Don't Fear the "F"-word!
Fat, its a Good Thing
For year, misinformation and ineffective communication between nutritional scientists and the public resulted in fear and avoidance of dietary fats, especially in Western Societies (1). Unfortunately, this has resulted in major negative consequences leading to increased manufacturing and consumption of refined carbohydrates, decreased consumption of nutrient-dense food options rich in healthful fats and a subsequent increase in chronic inflammatory diseases and obesity (2). But, the reality is that fats are an essential part of the human diet and should be celebrated, not feared!
Back to Basics: Fats and Fatty Acids
Fats come in a variety of shapes and sizes, all with their own unique qualities. They play an important role in the absorption of fat-soluble vitamins, hormonal signaling, insulating organs, cell membrane structure, and more. Understanding the differences can help balance the dietary needs of a diet to support good overall health. Most dietary fats are present in the form of triglycerides which are molecules that consist of a glycerol and three fatty acid chains which can be a combination of saturated, monounsaturated or polyunsaturated/ In general, understanding the differences in the fatty acid portions of dietary fat is beleived to be a more important area of focus versus the general fat content of the food.
Saturated Fatty Acids
Saturated fatty acids exist when there are no double bonds among the carbon chain. In other words, the carbons are "saturated" with hydrogen bonds. These types of fatty acids are very stable and are usually in a solid form at room temperature and less suceptible to heat damage, making them ideal for cooking purposes. These fatty acids have an important bioligical role in regulating gene expression (3) and may have anti-viral activities as well (4). Saturated fatty acids also play a role in cholesterol balance, and intake of these nutrients may need to be monitored in some people.
Monounsaturated Fatty Acids
Monounsaturated fatty acids (MUFA) exist when there is a single double bond within the carbon chain resulting in a kink of the chain and allow the fat to fluid. These fatty acids are found in both plant products and animal-based products such as milk and eggs. The benefits of MUFA have been linked to weight management and cardiovascular health (5)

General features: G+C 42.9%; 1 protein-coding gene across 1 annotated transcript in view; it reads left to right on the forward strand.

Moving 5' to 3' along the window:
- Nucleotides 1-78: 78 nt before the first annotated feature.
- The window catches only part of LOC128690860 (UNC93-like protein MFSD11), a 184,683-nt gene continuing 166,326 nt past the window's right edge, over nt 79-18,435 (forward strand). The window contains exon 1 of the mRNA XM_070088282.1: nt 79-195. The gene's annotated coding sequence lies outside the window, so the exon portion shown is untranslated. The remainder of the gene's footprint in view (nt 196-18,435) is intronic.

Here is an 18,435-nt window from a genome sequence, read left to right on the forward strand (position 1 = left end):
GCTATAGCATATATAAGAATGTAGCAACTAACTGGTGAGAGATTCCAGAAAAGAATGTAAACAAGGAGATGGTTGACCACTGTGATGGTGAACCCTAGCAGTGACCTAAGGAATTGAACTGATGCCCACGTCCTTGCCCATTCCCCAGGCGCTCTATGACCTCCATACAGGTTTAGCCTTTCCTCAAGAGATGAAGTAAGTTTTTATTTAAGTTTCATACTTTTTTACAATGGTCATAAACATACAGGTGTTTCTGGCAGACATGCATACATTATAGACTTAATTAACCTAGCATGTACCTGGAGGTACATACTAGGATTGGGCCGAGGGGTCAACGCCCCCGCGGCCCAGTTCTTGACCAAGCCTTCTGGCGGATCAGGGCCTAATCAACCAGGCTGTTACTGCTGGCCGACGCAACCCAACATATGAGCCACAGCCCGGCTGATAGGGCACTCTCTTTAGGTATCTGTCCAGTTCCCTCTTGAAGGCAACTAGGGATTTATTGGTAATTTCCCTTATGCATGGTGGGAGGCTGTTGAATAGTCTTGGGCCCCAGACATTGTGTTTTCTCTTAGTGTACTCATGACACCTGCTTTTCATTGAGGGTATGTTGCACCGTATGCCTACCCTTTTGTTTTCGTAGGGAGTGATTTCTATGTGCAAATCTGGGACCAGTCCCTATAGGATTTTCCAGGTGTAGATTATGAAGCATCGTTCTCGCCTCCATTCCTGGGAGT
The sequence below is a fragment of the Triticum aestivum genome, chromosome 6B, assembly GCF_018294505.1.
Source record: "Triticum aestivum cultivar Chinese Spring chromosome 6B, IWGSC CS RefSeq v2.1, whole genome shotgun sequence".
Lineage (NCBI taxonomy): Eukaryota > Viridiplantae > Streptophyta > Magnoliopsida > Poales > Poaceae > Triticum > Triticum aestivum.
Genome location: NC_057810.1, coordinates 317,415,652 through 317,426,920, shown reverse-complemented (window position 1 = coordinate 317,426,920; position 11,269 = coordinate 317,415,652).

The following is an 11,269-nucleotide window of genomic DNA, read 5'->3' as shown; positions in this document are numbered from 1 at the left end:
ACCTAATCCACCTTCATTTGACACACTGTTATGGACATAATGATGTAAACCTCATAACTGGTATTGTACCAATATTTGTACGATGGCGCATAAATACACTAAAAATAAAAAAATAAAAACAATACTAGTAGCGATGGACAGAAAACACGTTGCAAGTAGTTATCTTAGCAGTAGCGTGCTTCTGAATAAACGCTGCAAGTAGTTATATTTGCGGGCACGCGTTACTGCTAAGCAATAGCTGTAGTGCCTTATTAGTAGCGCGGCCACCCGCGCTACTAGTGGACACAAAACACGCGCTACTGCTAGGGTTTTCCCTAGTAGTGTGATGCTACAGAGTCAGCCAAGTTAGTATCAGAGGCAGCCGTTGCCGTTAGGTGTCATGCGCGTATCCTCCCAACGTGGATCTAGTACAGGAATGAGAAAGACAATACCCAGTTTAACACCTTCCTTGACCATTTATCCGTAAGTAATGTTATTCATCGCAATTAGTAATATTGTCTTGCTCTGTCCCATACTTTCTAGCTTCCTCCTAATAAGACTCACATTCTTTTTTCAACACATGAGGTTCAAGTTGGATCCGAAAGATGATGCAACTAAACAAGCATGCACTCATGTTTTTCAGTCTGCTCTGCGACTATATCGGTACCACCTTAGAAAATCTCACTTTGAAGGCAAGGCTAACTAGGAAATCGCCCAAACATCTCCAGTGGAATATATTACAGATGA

Polyunsaturated Fatty Acids
Polyunsaturated fatty acids (PUFA) exist when there are two or more double bonds within the carbon chain making these fatty acids highlighy fluid in nature explaining their important roles in membrane development and hormonal signaling. Recently, there has been increased attention towards the Omega-3, Omega-6 and Conjugated linoleic (CLA) polyunsaturated fatty acids due to their importance in improving the health status of current modern societies, especially in areas of inflammatory diseases and cancer prevention (6).
- Liu, A. G., Ford, N. A., Hu, F. B., Zelman, K. M., Mozaffarian, D., and Kris-Etherton, P. M. (2017). A healthy approach to dietary fats: understanding the science and taking action to reduce consumer confusion. Nutrition journal, 16(1), 53.
- Austin, G.L., Ogde, L.G., and Hil,l J.O. (2011) Trends in carbohydrate, fat, and protein intakes and association with energy intake in normal-weight, overweight, and obese individuals: 1971-2006. Am J Clin Nutr.93(4):836–43.
- Smith, J. G.,Yokoyama, W.H., and German, J.B. (1998). Butyric acid from the diet: actions at the level of gene expression. Crit. Rev. Food Sci. 38: 259-297.
- German, J. B., and Dillard, C.J.. (2004). Saturated fats: what dietary intake? Am. J. Clin. Nutr. 80:550-559.
- Schwingshackl, L., and Hoffman, G. (2012). Monounsaturated fatty acids and risk of cardiovascular disease: synopsis of the evidence available from systemic reviews and meta-analyses. Nutrients. 12: 1989-2007.
- Simopoulous, A.P. (2006) Evolutional aspects of diet, the omega-6/omega-3 ration and genetic variation: nutritional implications for chronic diseases. Biomed. Pharmacother. 60: 502-507.